c)    Better Thesis 1: If we can accept that emotional injuries can be just as painful as physical ones we should limit speech that may hurt people’s feelings in ways similar to the way we limit speech that may lead directly to bodily harm.
d)    Better Thesis 2: The “fighting words” exception to free speech is not legitimate because it wrongly considers speech as an action.
4)    The “list essay” thesis: A good argumentative thesis provides not only a position on an issue but also suggests the structure of the paper. The thesis should allow the reader to imagine and anticipate the flow of the paper, in which a sequence of points logically proves the essay’s main assertion. A list essay provides no such structure, so that different points and paragraphs appear arbitrary with no logical connection to one another.
a)    Bad Thesis 1: There are many reasons we need to limit hate speech.
b)    Bad Thesis 2: Some of the arguments in favor of regulating pornography are persuasive.
c)    Better Thesis 1: Among the many reasons we need to limit hate speech the most compelling ones all refer to our history of discrimination and prejudice, and it is, ultimately, for the purpose of trying to repair our troubled racial society that we need hate speech legislation.
d)    Better Thesis 2: Some of the arguments in favor of regulating pornography are persuasive because they ask pornography proponents to ask themselves whether such a profession would be on a list of professions they would desire for their daughters or mothers.
5)    The research paper thesis: In another course this would be acceptable, and, in fact, possibly even desirable. But in this kind of course, a thesis statement that makes a factual claim that can be verified only with scientific, sociological, psychological, or other kind of experimental evidence is not appropriate. You need to construct a thesis that you are prepared to prove using the tools you have available, without having to consult the world’s leading expert on the issue to provide you with a definitive judgment.
a)    Bad Thesis 1: Americans today are not prepared to give up on the concept of free speech.
b)    Bad Thesis 2: Hate speech can cause emotional pain and suffering in victims just as intense as physical battery.
c)    Better Thesis 1: Whether or not the cultural concept of free speech bears any relation to the reality of 1st amendment legislation and jurisprudence, its continuing social function as a promoter of tolerance and intellectual exchange trumps the call for politicization (according to Fish’s agenda) of the term.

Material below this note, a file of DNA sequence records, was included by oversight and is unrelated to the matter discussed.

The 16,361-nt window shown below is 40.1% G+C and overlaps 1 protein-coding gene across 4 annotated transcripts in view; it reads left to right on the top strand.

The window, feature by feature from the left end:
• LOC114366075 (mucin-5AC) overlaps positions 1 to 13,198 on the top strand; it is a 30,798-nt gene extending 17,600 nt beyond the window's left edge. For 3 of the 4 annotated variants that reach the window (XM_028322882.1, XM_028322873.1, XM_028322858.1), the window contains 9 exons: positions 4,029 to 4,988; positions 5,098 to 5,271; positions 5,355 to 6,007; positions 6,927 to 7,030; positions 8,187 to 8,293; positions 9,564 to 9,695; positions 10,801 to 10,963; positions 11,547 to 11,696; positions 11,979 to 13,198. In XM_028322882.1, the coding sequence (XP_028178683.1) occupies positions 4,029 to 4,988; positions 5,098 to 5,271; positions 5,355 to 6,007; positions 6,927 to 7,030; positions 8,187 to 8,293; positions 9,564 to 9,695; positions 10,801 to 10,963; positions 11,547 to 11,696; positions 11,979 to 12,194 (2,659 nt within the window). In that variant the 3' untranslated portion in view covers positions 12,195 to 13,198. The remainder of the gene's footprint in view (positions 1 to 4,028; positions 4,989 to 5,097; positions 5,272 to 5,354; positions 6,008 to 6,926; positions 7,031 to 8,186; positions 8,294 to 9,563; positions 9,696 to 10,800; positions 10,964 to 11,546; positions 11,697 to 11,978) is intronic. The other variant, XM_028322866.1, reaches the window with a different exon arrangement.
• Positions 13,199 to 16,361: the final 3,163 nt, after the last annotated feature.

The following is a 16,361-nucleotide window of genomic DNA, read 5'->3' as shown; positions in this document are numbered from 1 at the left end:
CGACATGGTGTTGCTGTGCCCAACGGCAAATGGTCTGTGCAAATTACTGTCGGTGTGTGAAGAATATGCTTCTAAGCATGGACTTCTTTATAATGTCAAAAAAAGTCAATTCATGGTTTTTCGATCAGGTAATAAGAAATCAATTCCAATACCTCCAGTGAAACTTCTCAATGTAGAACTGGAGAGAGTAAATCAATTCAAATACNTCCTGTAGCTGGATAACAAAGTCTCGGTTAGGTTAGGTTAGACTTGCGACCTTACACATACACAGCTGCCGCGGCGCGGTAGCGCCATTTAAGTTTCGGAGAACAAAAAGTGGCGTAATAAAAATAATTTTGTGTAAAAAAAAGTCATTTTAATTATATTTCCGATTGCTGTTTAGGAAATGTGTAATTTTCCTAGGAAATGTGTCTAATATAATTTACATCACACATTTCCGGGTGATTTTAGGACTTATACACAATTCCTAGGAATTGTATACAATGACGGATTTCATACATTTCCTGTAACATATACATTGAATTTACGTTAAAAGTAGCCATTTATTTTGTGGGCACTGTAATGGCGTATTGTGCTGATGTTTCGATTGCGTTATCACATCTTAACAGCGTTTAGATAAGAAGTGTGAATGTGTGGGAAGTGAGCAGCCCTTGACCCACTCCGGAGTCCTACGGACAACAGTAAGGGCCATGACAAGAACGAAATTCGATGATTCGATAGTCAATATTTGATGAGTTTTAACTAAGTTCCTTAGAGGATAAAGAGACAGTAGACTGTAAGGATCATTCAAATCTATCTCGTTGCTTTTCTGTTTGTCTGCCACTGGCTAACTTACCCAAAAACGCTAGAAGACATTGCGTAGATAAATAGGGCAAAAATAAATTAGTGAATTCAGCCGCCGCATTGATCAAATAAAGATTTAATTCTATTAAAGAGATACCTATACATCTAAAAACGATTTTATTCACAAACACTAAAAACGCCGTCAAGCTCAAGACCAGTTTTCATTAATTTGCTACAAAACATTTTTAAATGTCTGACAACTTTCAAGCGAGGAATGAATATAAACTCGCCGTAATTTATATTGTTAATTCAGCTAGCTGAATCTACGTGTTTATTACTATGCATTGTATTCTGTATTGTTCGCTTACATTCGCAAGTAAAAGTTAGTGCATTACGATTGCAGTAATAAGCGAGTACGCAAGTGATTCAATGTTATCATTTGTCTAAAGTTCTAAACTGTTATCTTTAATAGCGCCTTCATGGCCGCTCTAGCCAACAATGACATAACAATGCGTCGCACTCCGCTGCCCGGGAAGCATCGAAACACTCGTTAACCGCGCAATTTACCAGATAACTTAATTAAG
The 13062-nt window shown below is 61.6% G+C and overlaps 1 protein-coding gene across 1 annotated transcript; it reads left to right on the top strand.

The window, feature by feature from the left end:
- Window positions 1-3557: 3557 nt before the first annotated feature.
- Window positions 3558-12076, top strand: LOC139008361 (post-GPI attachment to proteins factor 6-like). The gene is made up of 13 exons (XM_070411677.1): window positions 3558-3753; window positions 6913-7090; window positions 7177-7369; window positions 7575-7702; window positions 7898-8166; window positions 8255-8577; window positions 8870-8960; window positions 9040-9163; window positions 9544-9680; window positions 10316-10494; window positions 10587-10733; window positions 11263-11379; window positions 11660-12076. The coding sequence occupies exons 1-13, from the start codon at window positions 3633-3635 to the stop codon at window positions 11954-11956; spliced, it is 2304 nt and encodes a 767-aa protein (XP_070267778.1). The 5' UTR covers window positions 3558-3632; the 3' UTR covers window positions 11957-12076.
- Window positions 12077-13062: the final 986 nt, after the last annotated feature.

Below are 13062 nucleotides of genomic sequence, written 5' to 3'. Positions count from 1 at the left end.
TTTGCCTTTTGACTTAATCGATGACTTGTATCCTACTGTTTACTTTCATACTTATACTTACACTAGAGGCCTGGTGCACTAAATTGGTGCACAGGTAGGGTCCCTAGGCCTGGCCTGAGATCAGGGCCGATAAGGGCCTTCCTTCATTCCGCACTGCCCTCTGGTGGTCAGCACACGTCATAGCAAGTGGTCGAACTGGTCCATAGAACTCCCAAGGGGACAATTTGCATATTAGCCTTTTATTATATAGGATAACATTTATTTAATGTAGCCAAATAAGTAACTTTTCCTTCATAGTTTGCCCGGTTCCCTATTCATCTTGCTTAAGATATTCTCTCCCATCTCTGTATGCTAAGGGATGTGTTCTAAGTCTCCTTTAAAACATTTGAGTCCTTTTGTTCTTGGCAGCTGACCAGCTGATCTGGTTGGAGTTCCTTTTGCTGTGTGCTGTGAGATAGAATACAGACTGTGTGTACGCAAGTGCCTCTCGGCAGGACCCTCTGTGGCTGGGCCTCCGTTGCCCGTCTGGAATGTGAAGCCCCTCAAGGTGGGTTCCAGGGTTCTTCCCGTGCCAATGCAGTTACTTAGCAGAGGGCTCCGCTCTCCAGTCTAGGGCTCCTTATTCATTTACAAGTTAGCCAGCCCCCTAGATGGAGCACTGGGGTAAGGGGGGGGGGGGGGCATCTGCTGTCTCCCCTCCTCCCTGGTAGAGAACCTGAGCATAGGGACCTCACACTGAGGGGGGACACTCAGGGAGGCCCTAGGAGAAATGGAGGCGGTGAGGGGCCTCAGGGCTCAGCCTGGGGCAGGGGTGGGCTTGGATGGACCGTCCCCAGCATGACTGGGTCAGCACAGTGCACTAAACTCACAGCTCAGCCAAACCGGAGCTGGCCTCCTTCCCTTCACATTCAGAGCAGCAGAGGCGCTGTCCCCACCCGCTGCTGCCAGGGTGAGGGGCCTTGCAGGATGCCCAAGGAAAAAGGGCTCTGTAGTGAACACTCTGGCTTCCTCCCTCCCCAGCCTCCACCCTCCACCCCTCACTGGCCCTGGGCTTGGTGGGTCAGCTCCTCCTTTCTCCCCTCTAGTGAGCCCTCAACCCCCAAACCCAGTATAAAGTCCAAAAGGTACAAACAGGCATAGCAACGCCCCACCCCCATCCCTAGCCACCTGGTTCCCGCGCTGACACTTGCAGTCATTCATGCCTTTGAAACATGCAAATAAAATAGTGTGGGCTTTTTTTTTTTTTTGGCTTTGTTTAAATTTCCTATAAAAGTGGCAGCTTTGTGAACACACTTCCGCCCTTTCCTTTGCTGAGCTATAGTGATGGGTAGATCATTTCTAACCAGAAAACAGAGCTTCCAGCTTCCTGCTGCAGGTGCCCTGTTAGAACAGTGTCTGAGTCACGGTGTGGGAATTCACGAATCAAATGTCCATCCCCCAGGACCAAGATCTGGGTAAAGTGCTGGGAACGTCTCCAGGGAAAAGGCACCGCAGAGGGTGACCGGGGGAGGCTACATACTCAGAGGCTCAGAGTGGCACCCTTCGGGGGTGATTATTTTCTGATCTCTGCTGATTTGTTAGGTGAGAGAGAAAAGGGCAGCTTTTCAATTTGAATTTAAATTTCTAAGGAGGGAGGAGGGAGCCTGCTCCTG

d)    Better Thesis 2: The various arguments against the regulation of hate speech depend on the unspoken and unexamined assumption that emotional pain is trivial.

How do I know if my thesis is strong?  If there’s time, run it by a professor or make an appointment at the Writing Center to get some feedback (http://www.umass.edu/writingcenter/index.html). Even if you do not have time to get advice elsewhere, you can do some thesis evaluation of your own. When reviewing your first draft of your working thesis, ask yourself the following:
1)    Do I answer the question? Re-reading the question prompt after constructing a working thesis can help you fix an argument that misses the focus of the question.
2)    Have I taken a position that others might challenge or oppose? If your thesis simply states facts that no one would, or even could, disagree with, it’s possible that you are simply providing a summary, rather than making an argument.
3)    Is my thesis statement specific enough? Thesis statements that are too vague often do not have a strong argument. If your thesis contains words like “good” or “successful,” see if you could be more specific: why is something “good”; what specifically makes something “successful”?
4)    Does my thesis pass the “So what?” test? If a reader’s first response is, “So what?” then you need to clarify, to forge a relationship, or to connect to a larger issue.
5)    Does my essay support my thesis specifically and without wandering? If your thesis and the body of your essay do not seem to go together, one of them has to change. It’s okay to change your working thesis to reflect things you have figured out in the course of writing your paper. Remember, always reassess and revise your writing as necessary.
6)    Does my thesis pass the “how and why?” test? If a reader’s first response is “how?” or “why?” your thesis may be too open-ended and lack guidance for the reader. See what you can add to give the reader a better take on your position right from the beginning.

Jane M. Smith
Honors ____
[Date] Paper Topic Proposal and Thesis Statement
Proposed paper topic: [One sentence.] Why the topic is interesting and important: [Two to three paragraphs.] See details above on what is required of this section.
Thesis statement: [One sentence.]